They say a goal without a plan is just a dream. This is certainly the case in your portfolio.
Investors who want to retire may have different goals within that broad objective and completely different paths to achieve it.
One might want to preserve wealth for her grandchild’s college tuition. Another investor may be an early retiree who needs peace of mind that he won’t outlive his wealth. A third may have business income that needs to be coordinated with other income sources to avoid excessive taxes. Each person would need a very different portfolio strategy, tailored toward his or her specific goals.
Investors not only need to set goals for their portfolios; they also must define what constitutes success for those goals in a measurable way and implement a system for checking progress toward those goals over time. Here’s how to do just that for four common financial goals.
Goal: Become Wealthy
This goal alone would benefit from being more clearly defined and specific.
It’s important to remember that being “wealthy” is not defined by your income – it’s defined by the amount of assets you are able to keep and grow.
To gain wealth in a measurable way, tracking your net worth can be incredibly effective. Your net worth is a point-in-time snapshot of your assets and liabilities. Simply subtract your total debts from your total assets to arrive at this number.
When you compare your net worth number from year to year (or more frequently), you can tell whether it improved or not. Ideally, your net worth increases over time. Watching your net worth increase can be motivating when you see how far you’ve come, and it can alert you to when you need to make a change, like saving more money or paying off debt.
The measurable way to achieve this goal is to stress test and strength test your portfolio.
After the financial crisis of 2008, banks were required to stress test their reserves to make sure they could weather a crisis. It’s prudent to do the same with your portfolio. A portfolio stress test tells you the probability of being able to fund your retirement goals, even if a market crisis were to occur.
A financial advisor can use Monte Carlo simulations to project the effect of thousands of potential market scenarios on your portfolio. The advisor can then apply the optimal portfolio allocation to give you the best likelihood of reaching your financial goals. Your portfolio should be able to weather many market environments, both good and bad. And while no one can predict the future, we can use data to create a strategy that is less dependent on factors outside your control.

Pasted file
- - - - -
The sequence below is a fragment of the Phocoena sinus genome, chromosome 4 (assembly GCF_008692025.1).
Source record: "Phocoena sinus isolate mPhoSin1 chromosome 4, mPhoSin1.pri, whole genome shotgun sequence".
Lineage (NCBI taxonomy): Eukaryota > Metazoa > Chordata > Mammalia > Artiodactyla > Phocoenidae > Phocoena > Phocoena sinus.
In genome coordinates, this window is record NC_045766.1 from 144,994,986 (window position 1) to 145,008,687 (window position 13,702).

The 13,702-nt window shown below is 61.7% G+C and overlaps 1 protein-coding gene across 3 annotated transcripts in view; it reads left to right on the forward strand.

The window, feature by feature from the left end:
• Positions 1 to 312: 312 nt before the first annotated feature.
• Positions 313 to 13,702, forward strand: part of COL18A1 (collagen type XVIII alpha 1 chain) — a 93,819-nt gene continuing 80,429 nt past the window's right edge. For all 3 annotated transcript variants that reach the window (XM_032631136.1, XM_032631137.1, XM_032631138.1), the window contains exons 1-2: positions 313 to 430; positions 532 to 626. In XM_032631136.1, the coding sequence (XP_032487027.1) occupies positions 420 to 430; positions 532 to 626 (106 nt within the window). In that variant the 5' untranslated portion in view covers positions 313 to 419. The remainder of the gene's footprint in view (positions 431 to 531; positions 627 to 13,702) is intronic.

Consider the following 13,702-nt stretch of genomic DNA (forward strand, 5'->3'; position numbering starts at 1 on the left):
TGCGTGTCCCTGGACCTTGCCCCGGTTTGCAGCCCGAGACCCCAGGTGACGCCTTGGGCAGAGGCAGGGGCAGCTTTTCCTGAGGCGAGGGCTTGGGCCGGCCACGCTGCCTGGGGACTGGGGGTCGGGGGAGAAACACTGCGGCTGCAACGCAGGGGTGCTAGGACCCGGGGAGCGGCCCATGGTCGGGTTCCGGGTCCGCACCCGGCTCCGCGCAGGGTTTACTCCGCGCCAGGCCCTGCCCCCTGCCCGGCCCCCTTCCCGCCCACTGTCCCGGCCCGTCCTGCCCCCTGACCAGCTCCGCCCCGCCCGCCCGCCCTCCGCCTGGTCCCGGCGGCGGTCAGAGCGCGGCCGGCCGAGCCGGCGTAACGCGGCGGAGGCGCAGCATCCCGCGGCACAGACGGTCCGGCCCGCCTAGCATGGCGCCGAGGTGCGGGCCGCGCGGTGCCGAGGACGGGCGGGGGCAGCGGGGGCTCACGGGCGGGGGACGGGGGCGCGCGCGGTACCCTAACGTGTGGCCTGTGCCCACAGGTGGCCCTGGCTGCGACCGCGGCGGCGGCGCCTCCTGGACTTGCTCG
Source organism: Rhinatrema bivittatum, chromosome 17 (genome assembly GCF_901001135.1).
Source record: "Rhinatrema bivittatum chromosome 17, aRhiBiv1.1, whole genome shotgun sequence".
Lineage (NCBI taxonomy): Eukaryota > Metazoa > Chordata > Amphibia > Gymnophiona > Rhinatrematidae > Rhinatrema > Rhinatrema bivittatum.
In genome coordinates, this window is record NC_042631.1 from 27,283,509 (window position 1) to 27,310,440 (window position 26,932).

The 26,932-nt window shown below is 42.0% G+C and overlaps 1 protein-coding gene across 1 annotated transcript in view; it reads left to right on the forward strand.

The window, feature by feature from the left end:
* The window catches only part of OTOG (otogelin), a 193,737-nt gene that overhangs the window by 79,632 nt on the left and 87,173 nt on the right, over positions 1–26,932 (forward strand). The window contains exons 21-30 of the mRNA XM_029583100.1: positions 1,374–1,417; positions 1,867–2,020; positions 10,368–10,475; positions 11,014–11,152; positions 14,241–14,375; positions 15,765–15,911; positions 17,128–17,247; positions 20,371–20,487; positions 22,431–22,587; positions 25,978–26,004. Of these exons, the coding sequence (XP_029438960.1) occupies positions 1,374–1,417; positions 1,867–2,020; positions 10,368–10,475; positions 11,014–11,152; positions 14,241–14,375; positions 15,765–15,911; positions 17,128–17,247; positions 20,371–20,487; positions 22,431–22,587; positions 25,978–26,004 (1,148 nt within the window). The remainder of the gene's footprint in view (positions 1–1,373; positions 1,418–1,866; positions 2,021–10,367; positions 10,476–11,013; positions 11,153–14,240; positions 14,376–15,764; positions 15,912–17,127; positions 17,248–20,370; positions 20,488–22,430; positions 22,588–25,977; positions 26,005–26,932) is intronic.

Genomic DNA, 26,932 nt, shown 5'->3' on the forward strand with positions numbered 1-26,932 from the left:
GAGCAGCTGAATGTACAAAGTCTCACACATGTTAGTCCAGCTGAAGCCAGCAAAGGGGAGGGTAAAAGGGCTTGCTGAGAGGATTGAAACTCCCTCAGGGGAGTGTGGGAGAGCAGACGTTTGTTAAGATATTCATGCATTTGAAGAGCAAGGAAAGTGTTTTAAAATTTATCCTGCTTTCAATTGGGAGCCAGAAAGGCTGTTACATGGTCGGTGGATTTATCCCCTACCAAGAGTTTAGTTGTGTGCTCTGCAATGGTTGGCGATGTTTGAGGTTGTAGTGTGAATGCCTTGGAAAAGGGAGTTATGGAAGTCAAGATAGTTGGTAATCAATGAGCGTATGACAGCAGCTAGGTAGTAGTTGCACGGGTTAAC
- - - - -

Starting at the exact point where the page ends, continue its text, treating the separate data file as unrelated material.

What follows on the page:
A portfolio strength test measures your progress toward your retirement goals. How strong is your plan to achieve retirement security, and are there ways to take advantage of financial planning or tax strategies? A strength test should encompass all retirement funding sources and determine the most effective strategy to use them in a coordinated way.
Goal: Retire With a Certain ‘Number’
It can be motivating to have a certain goal number in mind for retirement (e.g. if you retire with $2 million, you’ll be fine).
When calculating your “number” for this goal, it’s important to consider a variety of situations that could impact your financial needs during retirement. Consider how expenses like health care are likely to increase during retirement, whereas other expenses, such as commuting or your wardrobe, will decrease. Consider also the impact of potentially dependent family members.
For a number-based goal, remember that the type and specifically the tax status of your investment accounts is extremely significant. Accounts funded with pretax dollars like a regular 401(k), for example. aren’t really 100% yours. You own a portion, and Uncle Sam “pre-owns” the rest, as any withdrawals are taxable. It’s prudent to apply tax diversification strategies where possible – to have your portfolio contain after-tax, tax-deferred and tax-free assets. Consider also the overall ratio of these assets and how cash flow strategies can be crafted using your various account types.
This goal can also be met with careful planning around a portfolio strategy.
For example, try segmenting parts of your portfolio into less risky instruments for short-term goals. Work with an advisor to design a broad portfolio allocation that matches your propensity for risk and allows you to sleep at night, even when markets experience a downturn.
Diversification within your portfolio can also be a powerful tool in reducing financial stress. Diversifying between a wide variety of investments means you hold assets that are not highly correlated. This can give you comfort by knowing that your investments will not all move in the same direction or with the same exact pattern.
Each investor has a slightly different version of their goals and what constitutes “financial success.” However, you determine what success looks like. Making a clearly defined and measurable path toward your destination will help you achieve it.
The post Turn Your Financial Dreams Into Achievable Portfolio Goals appeared first on U.S.News and is written by Kirsty Peev
Original source: U.S.News